Miscellaneous Thoughts and Ramblings

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The Color of Cuba

pic01February 20, 2012

Me cuarto ha no papel higenico! My first words in Cuba, my hotel room has no toilet paper! I had practiced many greetings the weeks prior to the trip but that stuttering sentence issued to a bemused hotel maid was not one of them. It kind of reminds me of my trip to Spain one weekend, "Como se dice? Where the hell did my car go..." but I digress. Vosotros (the collective WE in Spanish), traveled to Cuba under the "People to People Cultural Exchange" program that promotes a better understanding between the countries. Or at least it did in our case. US Customs, apparently, has seen others use it as a chance to hangout in Cuba, smoke Cohibas and meet chicas judging from the questions we received from my friends manning our borders but I can assure them that our travel was, in fact, to exchange stories, photos & a bit of culture and cheer with an amazing group of Cuban photographers and the people of Cuba. Yes, we did put a dent in the nation's inventory of rum and Cohibas but that really is an aside.

Our group was led by El Commandante Don Arturo, AKA, the great commercial photographer and mentor to many, Arthur Meyerson. We joined two other groups, Kip Brundage & Tony Bonanno - all organized through Santa Fe Photographic Workshops. Seeing Tony again was great and we all shot together every morning (okay, nearly every morning) promptly at 6:15am. From there the groups would go their own way for the day. Groups sometimes meant the full team, half the team, two or three or occasionally, it meant, where the f*** did everyone go? In my case, that was the first day. Carlos Otero Blanco, our Cuban photographer, happened to be holding my primary camera when I became a group of one. Don't panic, the group said they were continuing down the street to the ocean... they must have meant the other ocean because I double-timed it to the ocean I knew of and they weren't there. So I waited, until the sun set. No grupo, no Cuban with a camera costing the gross national product of a small Caribbean island. What are you to do? Practice with that backup camera with the ultra-wide angle lens. Make lemonade. This image of the man with the tattoo at El Malecon would not have happened if I were with the group!

Over the coming days, I will post more images from Cuba and info for future travelers to the island. In the meantime, here is the link to how I saw, as Arthur refers to it, The Color of Cuba.

P.S. I did find the group, the camera, and my pride, all back at the hotel.

New Mexico - The Color of Light

pic01Summer, 2011

Lately, just about every year, we make the trek to Santa Fe, NM to improve upon the craft that is making photos, to learn how to see things you would ordinarily miss. And to eat - the food in that city is amazing. Thankfully, this past summer, Sam & I scheduled a few extra days to the end of my week taking Arthur Meyerson's class, The Color of Light, in New Mexico as there was not much time for eating between assignments. Knowledge of composition, exposure, and use of your tools - camera, flash and the bevy of Adobe products, are to be well understood before attending. Arthur's class isn't about learning to emulate his style of photography, it's about bettering your vision and pushing yourself beyond what you're comfortable with. It's about not just capturing color or light; it's about building an image that has that color and light along with gesture or moment all in the one image.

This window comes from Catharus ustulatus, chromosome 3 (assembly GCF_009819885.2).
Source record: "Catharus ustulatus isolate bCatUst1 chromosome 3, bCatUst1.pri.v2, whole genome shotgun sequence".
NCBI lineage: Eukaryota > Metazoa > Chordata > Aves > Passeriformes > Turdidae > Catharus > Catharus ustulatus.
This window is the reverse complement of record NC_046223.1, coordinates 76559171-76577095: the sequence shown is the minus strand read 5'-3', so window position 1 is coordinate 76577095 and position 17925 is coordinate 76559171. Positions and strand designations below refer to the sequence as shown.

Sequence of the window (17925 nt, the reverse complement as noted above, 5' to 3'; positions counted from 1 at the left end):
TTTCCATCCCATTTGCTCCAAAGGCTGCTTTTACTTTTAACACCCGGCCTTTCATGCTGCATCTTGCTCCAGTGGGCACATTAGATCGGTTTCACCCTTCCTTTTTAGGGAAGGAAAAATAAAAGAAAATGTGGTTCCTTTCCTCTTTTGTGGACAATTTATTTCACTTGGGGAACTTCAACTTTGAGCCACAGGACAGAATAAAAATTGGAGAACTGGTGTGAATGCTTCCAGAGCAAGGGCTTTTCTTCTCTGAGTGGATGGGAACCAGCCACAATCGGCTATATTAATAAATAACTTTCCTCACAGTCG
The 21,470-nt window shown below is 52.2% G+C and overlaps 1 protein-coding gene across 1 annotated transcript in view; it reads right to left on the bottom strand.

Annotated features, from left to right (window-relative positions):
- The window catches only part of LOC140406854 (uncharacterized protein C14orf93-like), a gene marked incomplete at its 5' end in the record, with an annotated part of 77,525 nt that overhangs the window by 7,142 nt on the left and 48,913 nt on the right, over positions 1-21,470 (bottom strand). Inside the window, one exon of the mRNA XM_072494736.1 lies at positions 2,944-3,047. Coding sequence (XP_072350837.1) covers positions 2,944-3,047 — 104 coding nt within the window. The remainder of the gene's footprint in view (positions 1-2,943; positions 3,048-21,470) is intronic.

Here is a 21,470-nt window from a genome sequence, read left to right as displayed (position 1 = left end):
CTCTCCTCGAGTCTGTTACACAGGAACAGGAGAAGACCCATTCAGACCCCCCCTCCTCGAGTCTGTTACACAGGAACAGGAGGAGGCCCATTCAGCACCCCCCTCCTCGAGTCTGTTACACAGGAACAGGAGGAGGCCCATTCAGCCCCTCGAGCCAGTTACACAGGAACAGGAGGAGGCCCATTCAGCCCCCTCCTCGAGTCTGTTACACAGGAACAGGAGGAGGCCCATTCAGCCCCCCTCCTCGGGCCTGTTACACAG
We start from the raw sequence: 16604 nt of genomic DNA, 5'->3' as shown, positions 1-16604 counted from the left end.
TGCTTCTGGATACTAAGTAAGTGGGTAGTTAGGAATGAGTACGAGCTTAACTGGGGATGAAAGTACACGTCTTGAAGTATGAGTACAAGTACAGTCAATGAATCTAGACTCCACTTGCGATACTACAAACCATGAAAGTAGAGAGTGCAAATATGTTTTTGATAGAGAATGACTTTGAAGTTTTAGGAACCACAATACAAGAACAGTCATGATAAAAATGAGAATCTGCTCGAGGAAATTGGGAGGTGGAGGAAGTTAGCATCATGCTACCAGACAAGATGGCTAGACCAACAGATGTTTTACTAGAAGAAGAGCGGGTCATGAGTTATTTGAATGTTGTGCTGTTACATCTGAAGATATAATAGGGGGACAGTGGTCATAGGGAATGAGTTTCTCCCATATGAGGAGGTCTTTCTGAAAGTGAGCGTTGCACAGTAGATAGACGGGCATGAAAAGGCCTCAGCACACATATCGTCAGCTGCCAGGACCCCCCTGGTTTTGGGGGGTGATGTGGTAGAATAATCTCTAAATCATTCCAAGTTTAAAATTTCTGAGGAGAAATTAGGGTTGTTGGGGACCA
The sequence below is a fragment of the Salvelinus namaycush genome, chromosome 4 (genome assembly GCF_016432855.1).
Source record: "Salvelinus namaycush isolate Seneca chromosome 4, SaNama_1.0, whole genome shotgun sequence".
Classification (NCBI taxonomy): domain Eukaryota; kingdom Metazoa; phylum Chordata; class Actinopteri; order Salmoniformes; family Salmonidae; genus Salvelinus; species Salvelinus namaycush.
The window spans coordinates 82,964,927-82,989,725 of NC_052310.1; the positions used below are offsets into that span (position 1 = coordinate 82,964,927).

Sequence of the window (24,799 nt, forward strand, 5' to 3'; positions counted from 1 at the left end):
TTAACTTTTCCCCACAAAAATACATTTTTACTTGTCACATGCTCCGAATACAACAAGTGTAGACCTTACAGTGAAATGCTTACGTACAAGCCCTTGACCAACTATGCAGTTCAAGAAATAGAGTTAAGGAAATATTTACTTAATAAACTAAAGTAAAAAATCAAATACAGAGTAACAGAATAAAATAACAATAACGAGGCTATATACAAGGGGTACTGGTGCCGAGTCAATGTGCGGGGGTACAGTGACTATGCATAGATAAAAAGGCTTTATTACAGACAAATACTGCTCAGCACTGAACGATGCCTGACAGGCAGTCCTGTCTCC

We took to the streets of Albuquerque and Santa Fe as well to parks, aquariums, rodeos and along old Route 66. After a week of improving our vision and craft, then we had time to eat.

I'm proud to show a sampling of the week's work here..

Northern New Mexico with Tony Bonanno

pic01Summer, 2010

If I could do one thing, it would be to travel and take photos along the way. Thankfully, I get to do that alot. One of my favorite places to do that has always been the American West. Big Sky, mountains, deserts and a way of life so different than mine. I've never asked him why he went west but I suspect Tony Bonanno's reason were close to mine. If you ever have an opportunity to take a photography class with Tony, I suggest you take it. His Hooves and Dust Collection of images captures the spirit of the West and his work in Cuba will have you on the next flight to Havana.

The images I produced while traveling with Tony are printed in large format throughout our home, I invite you to see them in the gallery here..